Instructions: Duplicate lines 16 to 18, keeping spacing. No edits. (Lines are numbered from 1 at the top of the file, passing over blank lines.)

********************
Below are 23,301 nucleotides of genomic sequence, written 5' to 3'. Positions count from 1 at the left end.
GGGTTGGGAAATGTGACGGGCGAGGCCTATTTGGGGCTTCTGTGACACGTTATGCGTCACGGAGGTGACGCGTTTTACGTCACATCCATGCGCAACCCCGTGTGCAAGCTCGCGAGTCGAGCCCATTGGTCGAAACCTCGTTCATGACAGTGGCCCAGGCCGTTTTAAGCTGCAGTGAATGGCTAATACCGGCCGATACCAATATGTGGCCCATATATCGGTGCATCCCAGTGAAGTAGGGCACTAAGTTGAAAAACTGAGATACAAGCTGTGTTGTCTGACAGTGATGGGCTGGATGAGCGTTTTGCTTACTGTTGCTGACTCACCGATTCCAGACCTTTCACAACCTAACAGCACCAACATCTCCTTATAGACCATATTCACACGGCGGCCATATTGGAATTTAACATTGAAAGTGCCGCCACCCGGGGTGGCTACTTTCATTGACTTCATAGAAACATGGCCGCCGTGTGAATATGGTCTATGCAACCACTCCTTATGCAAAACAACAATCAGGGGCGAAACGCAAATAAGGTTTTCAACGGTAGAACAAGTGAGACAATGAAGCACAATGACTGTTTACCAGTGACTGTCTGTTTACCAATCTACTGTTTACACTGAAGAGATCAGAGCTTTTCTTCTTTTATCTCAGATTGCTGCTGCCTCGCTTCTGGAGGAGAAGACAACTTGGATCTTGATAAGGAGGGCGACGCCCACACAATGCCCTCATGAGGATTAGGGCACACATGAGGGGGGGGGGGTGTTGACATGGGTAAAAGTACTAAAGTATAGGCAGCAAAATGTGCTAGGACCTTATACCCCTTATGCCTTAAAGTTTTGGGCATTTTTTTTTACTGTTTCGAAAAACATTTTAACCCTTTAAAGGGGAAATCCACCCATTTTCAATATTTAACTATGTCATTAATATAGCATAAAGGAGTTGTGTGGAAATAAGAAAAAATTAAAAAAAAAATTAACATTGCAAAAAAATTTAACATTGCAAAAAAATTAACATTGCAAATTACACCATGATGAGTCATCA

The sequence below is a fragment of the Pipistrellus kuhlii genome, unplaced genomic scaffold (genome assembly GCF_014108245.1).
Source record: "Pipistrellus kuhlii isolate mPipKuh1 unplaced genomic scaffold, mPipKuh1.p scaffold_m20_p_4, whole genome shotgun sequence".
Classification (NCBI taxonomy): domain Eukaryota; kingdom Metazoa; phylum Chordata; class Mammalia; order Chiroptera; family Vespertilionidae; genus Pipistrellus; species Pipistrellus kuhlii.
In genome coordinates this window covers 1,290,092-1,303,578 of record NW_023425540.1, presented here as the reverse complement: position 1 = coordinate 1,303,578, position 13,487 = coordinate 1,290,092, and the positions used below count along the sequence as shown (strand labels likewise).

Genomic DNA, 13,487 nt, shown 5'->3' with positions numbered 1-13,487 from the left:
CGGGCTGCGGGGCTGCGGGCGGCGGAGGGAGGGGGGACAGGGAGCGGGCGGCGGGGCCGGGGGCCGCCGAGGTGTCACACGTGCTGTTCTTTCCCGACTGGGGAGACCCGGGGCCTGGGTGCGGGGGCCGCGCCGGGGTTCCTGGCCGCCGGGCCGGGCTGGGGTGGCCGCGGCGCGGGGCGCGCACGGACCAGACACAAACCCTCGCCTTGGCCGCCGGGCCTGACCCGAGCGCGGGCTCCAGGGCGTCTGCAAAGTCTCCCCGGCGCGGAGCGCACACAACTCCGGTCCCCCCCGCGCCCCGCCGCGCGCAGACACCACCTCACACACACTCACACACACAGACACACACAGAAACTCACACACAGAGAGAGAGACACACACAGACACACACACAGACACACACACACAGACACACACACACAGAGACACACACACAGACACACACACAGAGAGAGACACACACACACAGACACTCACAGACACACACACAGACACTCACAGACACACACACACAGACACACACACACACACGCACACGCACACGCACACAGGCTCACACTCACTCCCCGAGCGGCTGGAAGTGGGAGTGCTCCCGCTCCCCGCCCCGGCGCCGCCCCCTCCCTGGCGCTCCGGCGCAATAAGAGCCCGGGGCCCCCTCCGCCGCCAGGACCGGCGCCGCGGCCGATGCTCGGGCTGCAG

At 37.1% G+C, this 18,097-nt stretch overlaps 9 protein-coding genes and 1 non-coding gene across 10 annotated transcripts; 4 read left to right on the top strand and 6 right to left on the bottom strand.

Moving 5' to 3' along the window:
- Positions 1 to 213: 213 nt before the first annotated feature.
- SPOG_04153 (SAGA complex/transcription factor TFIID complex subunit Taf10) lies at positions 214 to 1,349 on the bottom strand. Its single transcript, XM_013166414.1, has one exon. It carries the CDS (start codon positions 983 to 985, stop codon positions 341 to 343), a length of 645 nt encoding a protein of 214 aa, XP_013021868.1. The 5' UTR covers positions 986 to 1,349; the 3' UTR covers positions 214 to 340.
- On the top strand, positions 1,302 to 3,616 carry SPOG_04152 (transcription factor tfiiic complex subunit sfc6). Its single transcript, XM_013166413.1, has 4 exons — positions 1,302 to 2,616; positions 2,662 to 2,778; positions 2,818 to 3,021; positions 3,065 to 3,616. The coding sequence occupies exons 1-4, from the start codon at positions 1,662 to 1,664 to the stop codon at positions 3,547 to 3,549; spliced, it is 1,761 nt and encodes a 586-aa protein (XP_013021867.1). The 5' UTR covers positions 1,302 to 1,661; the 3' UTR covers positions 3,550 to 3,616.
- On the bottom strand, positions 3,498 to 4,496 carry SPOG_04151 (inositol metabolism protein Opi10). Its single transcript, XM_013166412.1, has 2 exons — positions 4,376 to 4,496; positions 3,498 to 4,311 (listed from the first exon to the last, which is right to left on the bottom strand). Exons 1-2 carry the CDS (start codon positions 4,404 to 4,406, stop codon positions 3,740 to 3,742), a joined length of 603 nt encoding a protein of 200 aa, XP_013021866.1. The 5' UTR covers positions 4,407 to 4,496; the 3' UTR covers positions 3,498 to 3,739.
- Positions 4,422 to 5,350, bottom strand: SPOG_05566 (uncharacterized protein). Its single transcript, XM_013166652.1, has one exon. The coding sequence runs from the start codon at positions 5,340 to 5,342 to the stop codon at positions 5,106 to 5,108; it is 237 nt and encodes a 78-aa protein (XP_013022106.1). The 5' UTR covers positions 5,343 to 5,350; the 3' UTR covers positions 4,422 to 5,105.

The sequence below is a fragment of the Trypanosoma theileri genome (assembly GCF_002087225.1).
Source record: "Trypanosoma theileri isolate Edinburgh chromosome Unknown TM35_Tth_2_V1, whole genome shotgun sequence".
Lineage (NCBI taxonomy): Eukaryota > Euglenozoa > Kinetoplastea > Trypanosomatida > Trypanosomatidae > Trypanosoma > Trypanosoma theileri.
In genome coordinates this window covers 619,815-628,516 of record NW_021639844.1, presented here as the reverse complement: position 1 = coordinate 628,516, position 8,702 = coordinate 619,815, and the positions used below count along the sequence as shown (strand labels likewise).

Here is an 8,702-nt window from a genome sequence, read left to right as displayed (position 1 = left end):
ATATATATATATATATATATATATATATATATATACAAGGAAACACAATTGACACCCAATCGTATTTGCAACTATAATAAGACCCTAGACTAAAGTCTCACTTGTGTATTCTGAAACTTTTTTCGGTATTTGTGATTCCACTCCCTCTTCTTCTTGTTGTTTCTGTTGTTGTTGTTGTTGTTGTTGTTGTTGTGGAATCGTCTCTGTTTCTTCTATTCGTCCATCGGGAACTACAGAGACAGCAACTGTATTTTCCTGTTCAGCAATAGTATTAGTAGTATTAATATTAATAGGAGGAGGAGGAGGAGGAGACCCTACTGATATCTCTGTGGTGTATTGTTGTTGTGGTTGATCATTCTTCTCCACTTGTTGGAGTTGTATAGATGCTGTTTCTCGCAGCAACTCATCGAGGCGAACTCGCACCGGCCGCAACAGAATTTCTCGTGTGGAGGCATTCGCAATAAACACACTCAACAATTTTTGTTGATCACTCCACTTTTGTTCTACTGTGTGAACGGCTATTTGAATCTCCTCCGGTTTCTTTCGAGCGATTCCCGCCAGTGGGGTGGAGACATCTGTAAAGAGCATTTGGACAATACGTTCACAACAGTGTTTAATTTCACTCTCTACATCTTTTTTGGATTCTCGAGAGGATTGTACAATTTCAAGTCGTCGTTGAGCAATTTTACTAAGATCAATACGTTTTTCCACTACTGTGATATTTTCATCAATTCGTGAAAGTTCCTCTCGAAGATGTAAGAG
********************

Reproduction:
The sequence below is a fragment of the Trypanosoma theileri genome (assembly GCF_002087225.1).
Source record: "Trypanosoma theileri isolate Edinburgh chromosome Unknown TM35_Tth_2_V1, whole genome shotgun sequence".
Lineage (NCBI taxonomy): Eukaryota > Euglenozoa > Kinetoplastea > Trypanosomatida > Trypanosomatidae > Trypanosoma > Trypanosoma theileri.